December 23, 1997
GOVERNOR ANNOUNCES ALL-TIME LOW INFANT DEATH RATE
FOR ILLINOIS: RATE DROPPED NEARLY 22 PERCENT SINCE 1990
SPRINGFIELD, ILL. -- Gov. Jim Edgar today announced that Illinois' infant mortality rate dropped to an all-time low in 1996, continuing a downward trend that has seen the rate fall by nearly 22 percent over the past six years.
"Illinois babies have a better chance of living a healthy life today than ever before, but the progress we have made must continue," the Governor said. "There are still too many children who lose their lives before they reach their first birthday, often because they are born too soon or too small or into conditions of extreme poverty.
"We are committed to making further gains through initiatives, such as our family case management program, that educate mothers-to-be about the need for early and comprehensive prenatal care, proper nutrition, healthy behavioral choices and family planning."
The infant mortality rate for 1996 was 8.4 deaths per 1,000 live births, a decline of 21.5 percent since 1990, according to statistics compiled by the Illinois Department of Public Health. Prior to 1996, previous record lows were reported in 1994 (9.0), 1993 (9.6), 1992 (10.0) and 1990 and 1991 (10.7). The infant mortality rate was 9.3 in 1995 before dropping to the all-time low in 1996.
The Illinois family case management program was initiated in 1993 and is administered by the Department of Human Services. Family case managers are assigned to help make sure that mothers and babies in Medicaid and medically indigent families receive regular medical care and related services. The case workers help them find a doctor, to keep appointments and arrange for transportation. The program is expected to serve about 160,000 pregnant women and needy children up to 1 year of age this year.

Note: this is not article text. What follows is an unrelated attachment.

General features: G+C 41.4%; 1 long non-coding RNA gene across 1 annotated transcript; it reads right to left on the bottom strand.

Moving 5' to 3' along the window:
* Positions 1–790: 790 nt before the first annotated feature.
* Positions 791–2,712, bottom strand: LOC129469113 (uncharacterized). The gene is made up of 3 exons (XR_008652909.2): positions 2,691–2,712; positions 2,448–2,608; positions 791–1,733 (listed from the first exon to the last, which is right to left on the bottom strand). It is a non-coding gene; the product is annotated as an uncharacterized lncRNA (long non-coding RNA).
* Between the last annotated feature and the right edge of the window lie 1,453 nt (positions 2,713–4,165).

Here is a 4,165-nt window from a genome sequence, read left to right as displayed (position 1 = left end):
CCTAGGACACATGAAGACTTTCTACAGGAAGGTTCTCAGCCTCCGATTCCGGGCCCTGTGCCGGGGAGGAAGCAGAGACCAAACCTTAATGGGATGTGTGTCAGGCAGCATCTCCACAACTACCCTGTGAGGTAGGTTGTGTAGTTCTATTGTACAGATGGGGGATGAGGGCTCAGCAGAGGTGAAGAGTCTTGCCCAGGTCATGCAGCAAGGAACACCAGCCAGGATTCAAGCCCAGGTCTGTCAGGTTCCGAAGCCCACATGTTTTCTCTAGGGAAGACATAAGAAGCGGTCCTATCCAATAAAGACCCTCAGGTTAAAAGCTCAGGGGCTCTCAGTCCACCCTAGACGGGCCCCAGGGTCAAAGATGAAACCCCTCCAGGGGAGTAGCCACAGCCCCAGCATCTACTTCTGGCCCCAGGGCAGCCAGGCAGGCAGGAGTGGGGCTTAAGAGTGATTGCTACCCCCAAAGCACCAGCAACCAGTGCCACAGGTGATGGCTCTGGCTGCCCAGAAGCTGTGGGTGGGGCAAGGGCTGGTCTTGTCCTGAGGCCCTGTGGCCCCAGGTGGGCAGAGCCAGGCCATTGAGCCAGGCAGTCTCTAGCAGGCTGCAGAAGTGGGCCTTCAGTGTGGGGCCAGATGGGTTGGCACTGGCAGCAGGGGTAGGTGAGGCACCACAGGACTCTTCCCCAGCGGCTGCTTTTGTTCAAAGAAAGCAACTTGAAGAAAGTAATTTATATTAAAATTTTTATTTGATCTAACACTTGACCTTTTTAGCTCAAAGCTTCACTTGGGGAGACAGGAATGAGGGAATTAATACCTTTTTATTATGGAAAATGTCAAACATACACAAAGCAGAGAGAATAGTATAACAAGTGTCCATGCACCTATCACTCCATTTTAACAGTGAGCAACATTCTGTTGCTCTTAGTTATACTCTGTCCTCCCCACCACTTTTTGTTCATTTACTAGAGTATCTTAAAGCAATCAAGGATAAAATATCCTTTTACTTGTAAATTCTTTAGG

"While advances in medical technology have contributed greatly to the lower infant mortality rate, further progress will rely more on effective programs such as family case management," said Howard A. Peters III, Secretary of Human Services.
A study by the Department of Public Health showed that case-managed women had 30 percent fewer premature deliveries and low birth weight babies than women whose cases were not managed under the program. Case-managed families also were found to have higher levels of immunizations, well baby care and screening for lead poisoning.
"The single greatest threat to infant health is low birth weight," said Dr. John R. Lumpkin, Director of Public Health. "Low birth weight babies are often born into poverty and are 40 times more likely to die in the first 28 days after birth. Those who survive suffer chronic physical and learning disabilities three times more often than normal weight infants."
Among racial groups, both white and black infant mortality rates reached all-time lows. However, despite the reduction in the African-American infant mortality rate to 17.4 in 1996, from 18.2 in 1995, black babies are more than twice as likely to die as whites. The infant mortality rate among whites was 6.3, down from 7.2 in 1995.
Geographically, infant mortality rates reached record lows in Chicago and downstate. Chicago's rate of 10.8 was down from its previous low of 12.5 in 1994 and the downstate rate of 7.4 was down slightly from the prior low of 7.6 in 1994.
In 1996, the total number of infant deaths was 1,536 (570 in Chicago and 966 downstate), compared with 1,724 in 1995 (685 in Chicago and 1,039 downstate). The total number of births in 1996 was 183,079, down from the 185,801 recorded in 1995.
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